lecture 1 reading notes

lecture 1 reading notes - La Viest, T. Race Ethnicity and...

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La Viest, T. Race Ethnicity and Health Chapter 1: Why should we study race, ethnicity, and health? Black and white Americans early 1900s Latinos and Asian Americans made up a sizable proportion of the U.S. populations. U.S. Census projects that “minorities are expected to constitute a steadily larger minority.” Greatly influences U.S. health statistics. Life expectancy varied greatly amongst racial and ethnic groups. Find ways to improve minority health has taken on heightened urgency. Belief that there are biological differences between racial groups is incorrect! Chapter 7: Beyond Dummy Variables and Sample Selection—What Should Health Services Researchers Know about Race as a Variable? Race differences: morbidity, mortality, health and illness behavior, access and utilization of health services. These persistent research findings and social conventions made is standard practice to publish health and vital statistics stratified by race, to statistically control for race in multivariate analysis, and to exclude individuals from analysis on the basis of their race. Race -social category -changed over time and is variable across societies. - determined fundamentally by political and social forces without regard to biogenetics or scientific rigor. -there is a generally held notion that consensus exists regarding the meaning of race.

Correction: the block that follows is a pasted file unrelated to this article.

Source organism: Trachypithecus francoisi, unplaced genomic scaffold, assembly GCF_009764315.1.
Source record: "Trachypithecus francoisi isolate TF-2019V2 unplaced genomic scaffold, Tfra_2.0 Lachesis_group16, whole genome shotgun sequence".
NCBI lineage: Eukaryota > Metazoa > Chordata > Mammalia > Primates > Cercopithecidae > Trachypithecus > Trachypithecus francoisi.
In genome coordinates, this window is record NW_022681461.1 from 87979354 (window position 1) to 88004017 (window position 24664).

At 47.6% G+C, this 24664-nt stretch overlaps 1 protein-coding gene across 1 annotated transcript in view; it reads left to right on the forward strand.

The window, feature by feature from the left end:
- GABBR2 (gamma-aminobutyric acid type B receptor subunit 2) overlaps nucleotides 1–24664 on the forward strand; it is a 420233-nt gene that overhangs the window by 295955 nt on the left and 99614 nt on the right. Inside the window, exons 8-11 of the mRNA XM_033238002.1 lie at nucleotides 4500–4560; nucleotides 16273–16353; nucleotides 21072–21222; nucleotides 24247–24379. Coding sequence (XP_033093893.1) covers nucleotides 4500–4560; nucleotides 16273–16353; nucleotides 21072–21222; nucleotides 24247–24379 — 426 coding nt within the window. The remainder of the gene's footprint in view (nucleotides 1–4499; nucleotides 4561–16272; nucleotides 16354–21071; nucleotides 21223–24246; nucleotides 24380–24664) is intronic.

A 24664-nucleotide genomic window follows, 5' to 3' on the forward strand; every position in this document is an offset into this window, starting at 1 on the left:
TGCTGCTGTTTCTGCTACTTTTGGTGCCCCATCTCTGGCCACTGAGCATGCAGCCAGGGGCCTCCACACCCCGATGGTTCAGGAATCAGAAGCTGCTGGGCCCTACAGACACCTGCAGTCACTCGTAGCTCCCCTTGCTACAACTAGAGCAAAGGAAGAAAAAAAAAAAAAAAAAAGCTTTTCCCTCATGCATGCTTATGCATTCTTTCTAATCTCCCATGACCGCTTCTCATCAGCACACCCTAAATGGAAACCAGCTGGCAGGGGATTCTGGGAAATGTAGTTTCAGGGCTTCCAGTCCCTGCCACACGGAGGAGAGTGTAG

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This note was uploaded on 03/31/2009 for the course PUBLIC HEA CHS 100 taught by Professor Taub during the Winter '09 term at UCLA.

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lecture 1 reading notes - La Viest, T. Race Ethnicity and...

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